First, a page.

Michelle is also an international criminal law specialist having conducted pre-trial, trial and appellate proceedings before the International Criminal Court (“ICC”), the International Criminal Tribunal for the Former Yugoslavia (“ICTY”) and the Special Court for Sierra Leone (“SCSL”). She has acted in these proceedings as counsel for suspects, defendants, witnesses and for States challenging the jurisdiction of the ICC. She routinely advises on a variety of international criminal law issues, including advising both Governments and leaders of opposition movements of their respective duties under international humanitarian law. Michelle is also experienced in EU and UN sanctions, Interpol Red Notices, extradition proceedings, Crown Court trials and representing individuals in death row appeals to the Privy Council.
Michelle’s public law practice focusses on judicial review and other human rights claims arising in the context of crime and armed conflict. Her work includes advising and undertaking casework on:
Michelle is committed to protecting and respecting your privacy. In order to provide legal services to her clients, including advice and representation services, Michelle needs to collect and hold personal data. This includes her client’s personal data and the personal data of others who feature in the matter upon which she is instructed. To read Michelle’s privacy notice in full, please see here.
Michelle is regulated by the Bar Standards Board and accepts instruction under Standard Contractual Terms. To find out more information on this and the way we work at Matrix, including our fee transparency statement, please see our see our service standards.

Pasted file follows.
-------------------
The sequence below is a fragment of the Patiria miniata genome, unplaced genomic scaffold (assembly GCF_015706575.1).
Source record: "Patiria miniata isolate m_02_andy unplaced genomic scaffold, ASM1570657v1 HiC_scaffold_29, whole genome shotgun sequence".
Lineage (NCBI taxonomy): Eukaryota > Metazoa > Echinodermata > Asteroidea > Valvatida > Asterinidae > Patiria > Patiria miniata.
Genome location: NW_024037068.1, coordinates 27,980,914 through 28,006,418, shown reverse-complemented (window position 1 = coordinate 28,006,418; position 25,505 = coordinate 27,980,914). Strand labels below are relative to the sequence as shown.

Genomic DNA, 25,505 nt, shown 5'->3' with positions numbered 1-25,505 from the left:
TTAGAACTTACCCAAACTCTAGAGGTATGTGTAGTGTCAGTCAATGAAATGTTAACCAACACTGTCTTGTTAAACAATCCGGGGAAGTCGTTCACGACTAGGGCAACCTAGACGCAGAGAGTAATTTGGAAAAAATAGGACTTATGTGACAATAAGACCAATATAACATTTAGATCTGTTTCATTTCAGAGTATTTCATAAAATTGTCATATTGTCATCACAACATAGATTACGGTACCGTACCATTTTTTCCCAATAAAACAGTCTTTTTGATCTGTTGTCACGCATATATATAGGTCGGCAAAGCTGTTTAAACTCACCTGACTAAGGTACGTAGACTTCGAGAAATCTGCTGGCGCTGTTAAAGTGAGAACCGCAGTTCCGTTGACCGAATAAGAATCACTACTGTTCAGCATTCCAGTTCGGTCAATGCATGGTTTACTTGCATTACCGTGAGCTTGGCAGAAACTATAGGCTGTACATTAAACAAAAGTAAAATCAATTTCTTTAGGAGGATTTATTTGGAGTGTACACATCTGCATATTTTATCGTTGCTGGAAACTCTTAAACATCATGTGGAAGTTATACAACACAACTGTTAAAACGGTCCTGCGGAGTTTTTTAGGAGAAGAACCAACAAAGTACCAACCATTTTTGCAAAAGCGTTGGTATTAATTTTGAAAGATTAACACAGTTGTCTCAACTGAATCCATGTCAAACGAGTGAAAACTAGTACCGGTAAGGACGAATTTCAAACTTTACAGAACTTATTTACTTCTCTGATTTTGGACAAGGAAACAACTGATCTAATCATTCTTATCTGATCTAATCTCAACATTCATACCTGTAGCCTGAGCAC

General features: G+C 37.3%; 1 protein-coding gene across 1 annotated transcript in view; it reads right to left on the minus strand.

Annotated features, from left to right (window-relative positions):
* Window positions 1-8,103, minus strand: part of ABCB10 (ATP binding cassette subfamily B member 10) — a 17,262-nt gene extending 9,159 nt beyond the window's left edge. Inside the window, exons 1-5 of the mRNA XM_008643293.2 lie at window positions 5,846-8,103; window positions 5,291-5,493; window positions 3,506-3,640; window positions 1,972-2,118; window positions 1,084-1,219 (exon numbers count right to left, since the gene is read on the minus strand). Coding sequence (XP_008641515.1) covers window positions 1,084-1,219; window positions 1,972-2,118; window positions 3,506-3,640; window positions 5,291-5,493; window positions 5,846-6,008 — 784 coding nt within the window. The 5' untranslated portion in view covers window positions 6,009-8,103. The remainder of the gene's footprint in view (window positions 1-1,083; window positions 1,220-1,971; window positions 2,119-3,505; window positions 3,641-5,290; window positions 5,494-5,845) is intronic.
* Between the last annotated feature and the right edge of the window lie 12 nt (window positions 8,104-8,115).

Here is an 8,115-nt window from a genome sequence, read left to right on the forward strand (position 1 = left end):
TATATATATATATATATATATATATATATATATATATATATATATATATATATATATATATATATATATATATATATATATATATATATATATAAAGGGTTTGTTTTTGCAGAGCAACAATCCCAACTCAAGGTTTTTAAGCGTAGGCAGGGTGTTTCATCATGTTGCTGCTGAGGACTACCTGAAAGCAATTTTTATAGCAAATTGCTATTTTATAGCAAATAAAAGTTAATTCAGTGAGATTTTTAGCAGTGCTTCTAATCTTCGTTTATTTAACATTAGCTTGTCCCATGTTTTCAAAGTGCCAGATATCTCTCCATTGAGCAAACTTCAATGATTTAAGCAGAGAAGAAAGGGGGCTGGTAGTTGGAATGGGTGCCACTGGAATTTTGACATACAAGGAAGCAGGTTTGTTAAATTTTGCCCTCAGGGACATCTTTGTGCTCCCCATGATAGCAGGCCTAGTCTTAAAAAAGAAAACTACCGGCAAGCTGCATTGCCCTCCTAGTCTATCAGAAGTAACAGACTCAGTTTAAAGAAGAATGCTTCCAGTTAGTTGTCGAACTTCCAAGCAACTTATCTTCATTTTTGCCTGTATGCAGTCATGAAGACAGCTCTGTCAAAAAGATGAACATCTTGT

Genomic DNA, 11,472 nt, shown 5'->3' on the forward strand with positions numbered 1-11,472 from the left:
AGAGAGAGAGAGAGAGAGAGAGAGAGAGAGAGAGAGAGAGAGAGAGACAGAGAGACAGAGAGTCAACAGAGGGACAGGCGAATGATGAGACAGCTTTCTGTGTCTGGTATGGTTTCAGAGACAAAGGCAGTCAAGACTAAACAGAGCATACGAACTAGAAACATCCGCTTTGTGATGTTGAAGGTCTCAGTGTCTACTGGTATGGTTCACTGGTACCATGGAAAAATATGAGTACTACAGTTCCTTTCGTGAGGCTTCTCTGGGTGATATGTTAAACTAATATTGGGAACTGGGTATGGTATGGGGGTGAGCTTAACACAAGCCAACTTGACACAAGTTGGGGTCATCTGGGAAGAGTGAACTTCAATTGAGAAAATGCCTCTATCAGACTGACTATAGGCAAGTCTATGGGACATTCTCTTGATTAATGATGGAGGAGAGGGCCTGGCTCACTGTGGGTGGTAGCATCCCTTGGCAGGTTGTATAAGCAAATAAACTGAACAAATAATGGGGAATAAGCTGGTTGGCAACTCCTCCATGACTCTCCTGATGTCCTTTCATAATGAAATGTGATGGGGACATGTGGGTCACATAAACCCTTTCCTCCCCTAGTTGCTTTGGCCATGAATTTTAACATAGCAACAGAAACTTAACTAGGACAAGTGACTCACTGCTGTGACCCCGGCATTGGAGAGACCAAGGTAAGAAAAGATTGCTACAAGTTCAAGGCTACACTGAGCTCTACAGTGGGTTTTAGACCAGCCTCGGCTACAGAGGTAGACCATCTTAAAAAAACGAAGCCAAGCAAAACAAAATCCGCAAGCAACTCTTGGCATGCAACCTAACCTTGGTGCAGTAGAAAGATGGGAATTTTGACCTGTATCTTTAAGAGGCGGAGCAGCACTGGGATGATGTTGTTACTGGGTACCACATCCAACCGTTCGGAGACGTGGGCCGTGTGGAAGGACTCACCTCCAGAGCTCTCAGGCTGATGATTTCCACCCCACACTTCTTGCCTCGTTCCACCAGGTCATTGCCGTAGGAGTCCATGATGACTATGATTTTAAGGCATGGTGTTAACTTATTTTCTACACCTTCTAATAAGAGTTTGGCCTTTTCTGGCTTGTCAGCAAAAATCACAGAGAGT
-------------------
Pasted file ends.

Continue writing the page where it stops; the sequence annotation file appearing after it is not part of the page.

“A ‘powerhouse’ practitioner … “Clever, determined and thoughtful in her approach. She has a fantastic knowledge of the law and is very practical in her approach.” Chambers & Partners 2019 (Crime: International Criminal Law)
“She is incredibly knowledgeable, effective, client-friendly, persuasive and a delight to work with.” Chambers & Partners 2018 (Public International Law)
“A solid expert and practitioner … a real pleasure to work with due to her knowledge of law, her creativity and organisation.” Chambers & Partners 2018 (Crime: International Criminal Law)
“She has a strong track record in international tribunal cases.” Legal 500 2017 (Leading Junior, International Crime & Extradition)
“Technically brilliant … she does meticulous research, gives really good advice and is very good at managing expectations.” Chambers & Partners 2017 (Public International Law)
“”Fantastic” junior who attracts plaudits for her dedication and her technical ability”; “An outstanding barrister who … is extremely determined and dedicated to the field.” Chambers & Partners 2017 (Crime: International Criminal Law)
“She is excellent as she’s extremely bright and incredibly hard-working.” Chambers & Partners 2016 (Crime: International Criminal Law)
“She performs very well under difficult circumstances, and navigates obstacles to access to documents and pressing deadlines in exemplary fashion.” Chambers & Partners 2015 (Crime: International Criminal Law)